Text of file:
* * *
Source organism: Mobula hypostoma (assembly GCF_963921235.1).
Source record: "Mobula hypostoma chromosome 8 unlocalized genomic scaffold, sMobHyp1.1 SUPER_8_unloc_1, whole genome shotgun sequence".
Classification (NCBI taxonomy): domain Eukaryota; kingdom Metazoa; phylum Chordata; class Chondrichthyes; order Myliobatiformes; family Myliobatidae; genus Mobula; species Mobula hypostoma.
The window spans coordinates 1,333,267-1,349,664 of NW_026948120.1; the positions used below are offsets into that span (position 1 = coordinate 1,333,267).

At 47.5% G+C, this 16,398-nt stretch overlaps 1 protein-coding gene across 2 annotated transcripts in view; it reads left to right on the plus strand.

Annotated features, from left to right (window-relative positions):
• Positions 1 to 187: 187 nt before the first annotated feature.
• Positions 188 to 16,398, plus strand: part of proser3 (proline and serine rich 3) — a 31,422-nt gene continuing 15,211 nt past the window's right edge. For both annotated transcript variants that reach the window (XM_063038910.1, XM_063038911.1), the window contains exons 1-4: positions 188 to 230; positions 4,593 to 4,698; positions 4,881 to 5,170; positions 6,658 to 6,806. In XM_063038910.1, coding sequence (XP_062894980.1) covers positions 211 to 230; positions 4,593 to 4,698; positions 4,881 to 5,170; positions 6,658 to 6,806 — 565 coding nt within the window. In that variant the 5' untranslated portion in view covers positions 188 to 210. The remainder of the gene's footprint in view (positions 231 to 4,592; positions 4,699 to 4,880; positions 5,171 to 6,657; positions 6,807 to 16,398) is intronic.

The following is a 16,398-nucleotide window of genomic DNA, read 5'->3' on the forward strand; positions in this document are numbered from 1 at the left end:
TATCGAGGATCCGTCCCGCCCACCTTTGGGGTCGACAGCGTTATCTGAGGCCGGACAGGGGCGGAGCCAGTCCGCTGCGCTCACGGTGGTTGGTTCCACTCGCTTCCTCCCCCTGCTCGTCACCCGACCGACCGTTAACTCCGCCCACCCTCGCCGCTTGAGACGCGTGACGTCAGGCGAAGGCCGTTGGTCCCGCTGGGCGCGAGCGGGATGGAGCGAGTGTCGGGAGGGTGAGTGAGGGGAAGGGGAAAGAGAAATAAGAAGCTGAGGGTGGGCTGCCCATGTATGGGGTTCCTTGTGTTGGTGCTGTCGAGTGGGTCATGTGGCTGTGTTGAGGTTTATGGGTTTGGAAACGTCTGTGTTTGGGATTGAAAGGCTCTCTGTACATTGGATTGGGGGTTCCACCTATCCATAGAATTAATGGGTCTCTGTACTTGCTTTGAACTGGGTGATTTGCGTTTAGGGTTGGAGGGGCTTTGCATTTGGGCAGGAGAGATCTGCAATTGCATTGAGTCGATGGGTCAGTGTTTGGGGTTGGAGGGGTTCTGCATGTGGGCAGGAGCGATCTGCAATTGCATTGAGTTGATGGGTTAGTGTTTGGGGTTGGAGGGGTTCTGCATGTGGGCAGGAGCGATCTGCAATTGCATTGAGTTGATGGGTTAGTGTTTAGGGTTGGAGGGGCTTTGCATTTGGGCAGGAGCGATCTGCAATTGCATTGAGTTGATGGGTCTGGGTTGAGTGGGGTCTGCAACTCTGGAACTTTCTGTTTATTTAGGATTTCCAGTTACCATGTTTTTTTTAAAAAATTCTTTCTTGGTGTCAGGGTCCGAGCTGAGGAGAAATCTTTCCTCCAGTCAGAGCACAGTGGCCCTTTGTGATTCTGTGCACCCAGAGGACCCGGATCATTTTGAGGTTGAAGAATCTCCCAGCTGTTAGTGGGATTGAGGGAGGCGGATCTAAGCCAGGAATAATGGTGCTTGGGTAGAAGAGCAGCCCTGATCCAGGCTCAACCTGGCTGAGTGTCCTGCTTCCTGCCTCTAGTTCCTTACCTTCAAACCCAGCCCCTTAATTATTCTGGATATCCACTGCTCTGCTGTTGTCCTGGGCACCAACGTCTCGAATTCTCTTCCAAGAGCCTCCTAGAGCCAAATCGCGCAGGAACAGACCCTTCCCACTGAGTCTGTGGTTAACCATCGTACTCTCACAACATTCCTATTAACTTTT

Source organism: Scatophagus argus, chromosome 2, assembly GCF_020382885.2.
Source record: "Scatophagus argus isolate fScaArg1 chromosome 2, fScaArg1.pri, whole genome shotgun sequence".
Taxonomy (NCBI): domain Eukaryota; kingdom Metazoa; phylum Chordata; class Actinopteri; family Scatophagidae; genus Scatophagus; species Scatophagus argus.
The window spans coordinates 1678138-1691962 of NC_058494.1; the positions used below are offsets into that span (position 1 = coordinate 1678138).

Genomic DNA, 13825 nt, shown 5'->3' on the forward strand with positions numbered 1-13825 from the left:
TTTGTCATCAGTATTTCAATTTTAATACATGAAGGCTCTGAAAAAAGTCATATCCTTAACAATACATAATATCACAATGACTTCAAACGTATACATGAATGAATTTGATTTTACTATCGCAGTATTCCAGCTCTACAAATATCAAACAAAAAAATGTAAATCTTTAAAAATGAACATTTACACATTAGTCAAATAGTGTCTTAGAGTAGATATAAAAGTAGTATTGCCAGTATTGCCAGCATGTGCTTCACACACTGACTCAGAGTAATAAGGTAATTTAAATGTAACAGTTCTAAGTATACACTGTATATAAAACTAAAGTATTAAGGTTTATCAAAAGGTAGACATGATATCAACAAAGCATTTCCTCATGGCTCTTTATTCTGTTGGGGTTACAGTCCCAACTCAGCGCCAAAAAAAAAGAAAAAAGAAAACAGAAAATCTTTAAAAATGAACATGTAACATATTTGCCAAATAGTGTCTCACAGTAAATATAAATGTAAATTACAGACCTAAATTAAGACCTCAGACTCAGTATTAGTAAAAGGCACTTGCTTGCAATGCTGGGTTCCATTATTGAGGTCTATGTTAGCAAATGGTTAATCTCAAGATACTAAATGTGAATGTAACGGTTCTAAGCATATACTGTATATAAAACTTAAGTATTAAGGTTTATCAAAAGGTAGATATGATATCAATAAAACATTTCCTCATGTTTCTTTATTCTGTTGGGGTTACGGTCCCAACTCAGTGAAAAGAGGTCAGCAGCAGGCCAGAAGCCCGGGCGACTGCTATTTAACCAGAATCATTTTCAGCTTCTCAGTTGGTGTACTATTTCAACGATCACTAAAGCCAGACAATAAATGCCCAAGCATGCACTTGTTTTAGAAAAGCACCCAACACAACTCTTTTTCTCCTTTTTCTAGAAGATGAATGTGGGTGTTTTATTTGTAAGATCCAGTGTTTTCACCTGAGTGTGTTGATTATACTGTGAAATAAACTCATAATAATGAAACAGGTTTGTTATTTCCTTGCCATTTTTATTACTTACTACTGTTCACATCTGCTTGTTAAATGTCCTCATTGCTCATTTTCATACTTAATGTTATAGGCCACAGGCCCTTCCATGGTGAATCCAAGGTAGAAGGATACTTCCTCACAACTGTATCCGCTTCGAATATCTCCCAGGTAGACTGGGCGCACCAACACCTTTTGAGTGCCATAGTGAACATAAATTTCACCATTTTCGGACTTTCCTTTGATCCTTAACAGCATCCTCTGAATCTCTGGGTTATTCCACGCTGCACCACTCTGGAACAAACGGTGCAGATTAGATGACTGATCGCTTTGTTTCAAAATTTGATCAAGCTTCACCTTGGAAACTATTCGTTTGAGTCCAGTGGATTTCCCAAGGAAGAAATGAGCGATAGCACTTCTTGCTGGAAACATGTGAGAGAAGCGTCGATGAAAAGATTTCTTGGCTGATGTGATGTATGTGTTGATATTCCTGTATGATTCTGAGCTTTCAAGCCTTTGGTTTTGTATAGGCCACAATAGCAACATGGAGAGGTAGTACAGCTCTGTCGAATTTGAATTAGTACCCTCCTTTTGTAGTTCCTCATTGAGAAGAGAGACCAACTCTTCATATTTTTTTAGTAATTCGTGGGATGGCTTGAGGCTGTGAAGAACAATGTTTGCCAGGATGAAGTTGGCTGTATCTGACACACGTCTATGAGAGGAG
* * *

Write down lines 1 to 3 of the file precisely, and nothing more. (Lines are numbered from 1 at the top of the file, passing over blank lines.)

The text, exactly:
Source organism: Mobula hypostoma (assembly GCF_963921235.1).
Source record: "Mobula hypostoma chromosome 8 unlocalized genomic scaffold, sMobHyp1.1 SUPER_8_unloc_1, whole genome shotgun sequence".
Classification (NCBI taxonomy): domain Eukaryota; kingdom Metazoa; phylum Chordata; class Chondrichthyes; order Myliobatiformes; family Myliobatidae; genus Mobula; species Mobula hypostoma.